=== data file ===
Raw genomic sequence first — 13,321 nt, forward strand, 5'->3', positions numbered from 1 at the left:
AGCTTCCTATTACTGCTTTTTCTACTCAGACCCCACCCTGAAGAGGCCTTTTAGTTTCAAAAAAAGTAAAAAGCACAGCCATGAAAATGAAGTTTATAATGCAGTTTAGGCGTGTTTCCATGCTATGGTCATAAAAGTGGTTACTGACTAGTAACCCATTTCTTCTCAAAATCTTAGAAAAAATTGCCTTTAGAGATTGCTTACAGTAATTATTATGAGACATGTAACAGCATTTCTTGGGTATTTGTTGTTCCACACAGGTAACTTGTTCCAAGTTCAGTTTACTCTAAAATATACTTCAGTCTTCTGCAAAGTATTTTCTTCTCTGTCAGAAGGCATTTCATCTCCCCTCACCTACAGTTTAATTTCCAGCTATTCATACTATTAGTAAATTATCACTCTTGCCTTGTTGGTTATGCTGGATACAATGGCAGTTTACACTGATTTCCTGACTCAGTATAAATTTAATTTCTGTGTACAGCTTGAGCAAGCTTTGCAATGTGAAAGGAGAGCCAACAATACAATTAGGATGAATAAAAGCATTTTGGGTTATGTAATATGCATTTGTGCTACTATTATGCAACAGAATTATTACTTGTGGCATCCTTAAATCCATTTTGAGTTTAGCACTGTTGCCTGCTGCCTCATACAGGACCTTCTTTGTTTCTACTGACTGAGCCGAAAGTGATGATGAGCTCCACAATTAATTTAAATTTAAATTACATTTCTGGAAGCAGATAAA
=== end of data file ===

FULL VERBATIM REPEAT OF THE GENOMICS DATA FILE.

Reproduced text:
Raw genomic sequence first — 13,321 nt, forward strand, 5'->3', positions numbered from 1 at the left:
AGCTTCCTATTACTGCTTTTTCTACTCAGACCCCACCCTGAAGAGGCCTTTTAGTTTCAAAAAAAGTAAAAAGCACAGCCATGAAAATGAAGTTTATAATGCAGTTTAGGCGTGTTTCCATGCTATGGTCATAAAAGTGGTTACTGACTAGTAACCCATTTCTTCTCAAAATCTTAGAAAAAATTGCCTTTAGAGATTGCTTACAGTAATTATTATGAGACATGTAACAGCATTTCTTGGGTATTTGTTGTTCCACACAGGTAACTTGTTCCAAGTTCAGTTTACTCTAAAATATACTTCAGTCTTCTGCAAAGTATTTTCTTCTCTGTCAGAAGGCATTTCATCTCCCCTCACCTACAGTTTAATTTCCAGCTATTCATACTATTAGTAAATTATCACTCTTGCCTTGTTGGTTATGCTGGATACAATGGCAGTTTACACTGATTTCCTGACTCAGTATAAATTTAATTTCTGTGTACAGCTTGAGCAAGCTTTGCAATGTGAAAGGAGAGCCAACAATACAATTAGGATGAATAAAAGCATTTTGGGTTATGTAATATGCATTTGTGCTACTATTATGCAACAGAATTATTACTTGTGGCATCCTTAAATCCATTTTGAGTTTAGCACTGTTGCCTGCTGCCTCATACAGGACCTTCTTTGTTTCTACTGACTGAGCCGAAAGTGATGATGAGCTCCACAATTAATTTAAATTTAAATTACATTTCTGGAAGCAGATAAA